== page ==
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27 Aug, 2018

Australian consumer protection body takes action against Trivago over “misleading” hotel price ads

Canberra, 23 August 2018, Australian Competition and Consumer Protection media release – The ACCC has instituted proceedings in the Federal Court against trivago N.V. (Trivago) alleging it made misleading hotel pricing representations in its television advertising and website, in breach of the Australian Consumer Law.

The ACCC alleges that from at least December 2013, Trivago ran TV advertisements presenting its website as an impartial and objective price comparison service that would help consumers identify the cheapest prices for hotel rooms when, in fact, Trivago’s website prioritised advertisers who were willing to pay the highest cost per click fee to Trivago.

Editor’s Comment

Many other online travel agents (OTAs) worldwide are doing the same but never face any legal action, thanks to toothless consumer protection legislation and bodies. The Australian legal action should set off similar investigations industry-wide, especially in Asia. “Fake prices” are legally the same as “fake news”. Yet, how often does anyone see these issues being openly and transparently being discussed at industry travel technology (aka technobabble) forums? So much for “thought-leadership” in travel & tourism.

Trivago’s website aggregates deals offered by online travel sites (like Expedia, Hotels.com and Amoma) and hotel proprietors for available rooms at a hotel and then highlights one price out of all their advertisers, which the ACCC alleges created an impression it is the best deal. However, in many cases the highlighted price was not the cheapest available at that hotel.

“Based on Trivago’s highlighted price display on its website, we allege that consumers may have formed the incorrect impression that Trivago’s highlighted deals were the best price they could get at a particular hotel, when that was not the case. Trivago based its rankings on the highest cost per click it would receive from its advertisers,” ACCC Chair Rod Sims said.

“We allege that because of the design of Trivago’s website and representations made, consumers were denied a genuine choice about choosing a hotel deal, by making choices based on this misleading impression created by the Trivago website.”

The ACCC also alleges that Trivago’s online strike-through price comparisons were false or misleading because they often compared an offer for a standard room with an offer for a luxury room at the same hotel, creating a false impression of savings offered for the standard room.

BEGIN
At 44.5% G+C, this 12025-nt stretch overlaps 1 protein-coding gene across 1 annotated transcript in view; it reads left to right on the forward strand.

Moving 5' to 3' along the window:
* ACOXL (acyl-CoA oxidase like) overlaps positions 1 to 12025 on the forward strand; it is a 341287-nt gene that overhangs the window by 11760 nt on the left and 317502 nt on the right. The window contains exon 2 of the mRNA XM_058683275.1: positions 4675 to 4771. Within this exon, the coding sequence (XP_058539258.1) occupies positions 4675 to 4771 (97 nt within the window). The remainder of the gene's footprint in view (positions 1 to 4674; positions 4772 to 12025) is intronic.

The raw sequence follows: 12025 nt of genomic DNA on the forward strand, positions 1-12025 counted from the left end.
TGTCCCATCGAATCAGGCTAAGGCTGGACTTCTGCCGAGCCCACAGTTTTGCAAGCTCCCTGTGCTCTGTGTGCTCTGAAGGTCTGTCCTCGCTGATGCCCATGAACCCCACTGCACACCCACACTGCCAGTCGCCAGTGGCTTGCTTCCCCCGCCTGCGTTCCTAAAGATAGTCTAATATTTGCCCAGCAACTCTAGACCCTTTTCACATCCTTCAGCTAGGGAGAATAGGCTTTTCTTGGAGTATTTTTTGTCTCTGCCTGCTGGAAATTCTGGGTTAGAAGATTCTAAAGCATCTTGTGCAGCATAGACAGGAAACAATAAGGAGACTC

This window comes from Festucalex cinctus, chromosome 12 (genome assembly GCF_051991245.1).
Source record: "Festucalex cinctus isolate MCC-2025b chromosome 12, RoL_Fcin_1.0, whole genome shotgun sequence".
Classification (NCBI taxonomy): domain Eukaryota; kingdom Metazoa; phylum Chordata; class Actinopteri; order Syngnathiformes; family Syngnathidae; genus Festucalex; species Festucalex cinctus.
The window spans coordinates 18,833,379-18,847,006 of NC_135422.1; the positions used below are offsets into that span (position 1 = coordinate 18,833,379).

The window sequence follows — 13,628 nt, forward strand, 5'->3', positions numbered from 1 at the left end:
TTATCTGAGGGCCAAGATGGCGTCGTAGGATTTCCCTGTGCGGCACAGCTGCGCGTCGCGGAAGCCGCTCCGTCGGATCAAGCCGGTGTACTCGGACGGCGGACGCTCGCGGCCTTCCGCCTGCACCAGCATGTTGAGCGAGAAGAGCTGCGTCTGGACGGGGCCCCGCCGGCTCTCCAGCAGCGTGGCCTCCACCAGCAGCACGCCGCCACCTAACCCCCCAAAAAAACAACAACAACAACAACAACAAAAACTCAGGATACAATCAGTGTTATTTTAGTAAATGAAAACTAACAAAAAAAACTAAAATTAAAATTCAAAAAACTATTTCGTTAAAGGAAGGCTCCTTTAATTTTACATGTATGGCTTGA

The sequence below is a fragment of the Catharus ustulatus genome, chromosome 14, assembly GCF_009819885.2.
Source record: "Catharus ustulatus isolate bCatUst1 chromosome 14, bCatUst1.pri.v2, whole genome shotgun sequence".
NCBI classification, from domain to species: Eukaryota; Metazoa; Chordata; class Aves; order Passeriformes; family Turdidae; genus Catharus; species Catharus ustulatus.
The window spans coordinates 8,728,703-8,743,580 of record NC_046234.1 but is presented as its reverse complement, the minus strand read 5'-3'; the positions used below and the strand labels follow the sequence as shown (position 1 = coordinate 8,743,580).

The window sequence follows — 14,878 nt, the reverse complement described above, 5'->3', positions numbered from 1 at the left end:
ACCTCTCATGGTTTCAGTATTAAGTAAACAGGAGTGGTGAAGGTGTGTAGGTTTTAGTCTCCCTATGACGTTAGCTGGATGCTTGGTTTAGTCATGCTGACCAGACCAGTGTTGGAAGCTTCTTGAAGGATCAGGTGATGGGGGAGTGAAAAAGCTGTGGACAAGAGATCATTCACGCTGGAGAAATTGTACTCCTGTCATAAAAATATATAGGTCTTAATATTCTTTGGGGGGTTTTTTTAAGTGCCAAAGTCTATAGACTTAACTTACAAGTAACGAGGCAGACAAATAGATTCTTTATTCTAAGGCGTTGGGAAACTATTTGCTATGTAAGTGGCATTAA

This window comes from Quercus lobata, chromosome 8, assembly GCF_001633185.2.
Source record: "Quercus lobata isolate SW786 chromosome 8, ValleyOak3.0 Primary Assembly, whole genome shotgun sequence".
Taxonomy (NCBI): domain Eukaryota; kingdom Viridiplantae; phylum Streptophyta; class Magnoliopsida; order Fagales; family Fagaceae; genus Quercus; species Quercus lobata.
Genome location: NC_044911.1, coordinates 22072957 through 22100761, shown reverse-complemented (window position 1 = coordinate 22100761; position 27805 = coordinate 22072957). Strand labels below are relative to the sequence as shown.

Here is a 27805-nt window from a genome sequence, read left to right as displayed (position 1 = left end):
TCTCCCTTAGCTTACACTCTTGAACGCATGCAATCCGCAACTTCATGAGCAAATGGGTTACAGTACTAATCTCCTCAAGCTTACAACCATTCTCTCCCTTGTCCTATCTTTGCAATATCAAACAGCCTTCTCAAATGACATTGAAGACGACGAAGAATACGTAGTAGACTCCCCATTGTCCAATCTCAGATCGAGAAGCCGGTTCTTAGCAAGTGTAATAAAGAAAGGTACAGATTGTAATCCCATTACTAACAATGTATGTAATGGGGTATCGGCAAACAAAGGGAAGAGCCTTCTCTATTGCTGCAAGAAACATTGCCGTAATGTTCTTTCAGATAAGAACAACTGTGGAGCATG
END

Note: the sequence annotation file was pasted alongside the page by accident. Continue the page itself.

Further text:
“We also allege that by not making genuine room price comparisons, consumers would likely have paid more than they otherwise would have for the same hotel. Further, hotels may have lost potential business as a result of this alleged conduct,” Mr Sims said.

The ACCC investigation uncovered data that shows consumers who visited Trivago’s website overwhelmingly clicked on the most prominently displayed offers for each hotel.

“This case highlights growing concerns the ACCC has in relation to comparison platforms, and on how algorithms present search results to consumers,” Mr Sims said.  

“We are very concerned that such platforms convey an impression that their services are designed to benefit consumers, when in fact listings are based on which supplier pays the most to the platform”

“Businesses must ensure the nature of search results, such as if they are sponsored or paid for, is made clear to consumers or they risk contravening the Australian Consumer Law.”

Background Notes:

The ACCC understands that Trivago’s TV advertisements at issue in this case aired over 400,000 times from December 2013.

In April 2018 Trivago ceased airing TV ads featuring representations about price.

Trivago is a search engine that aggregates online hotel offers from online travel agents, hotel chains and independent hotels. Trivago is part of the Expedia Group (NASDAQ: EXPE)

Trivago’s main source of revenue is the cost-per-click (CPC) payments it receives, where advertisers are charged a fee each time a user clicks on one of their offers.

The following is an example of Trivago’s online price display taken on 1 April, 2018. For example, the $299 deal is highlighted below, when a cheaper deal was available if a consumer clicked “More deals” (underneath the offers from other booking sites in the middle panel).


A sample of Trivago’s TV advertisement as at 24 December 2017 is below.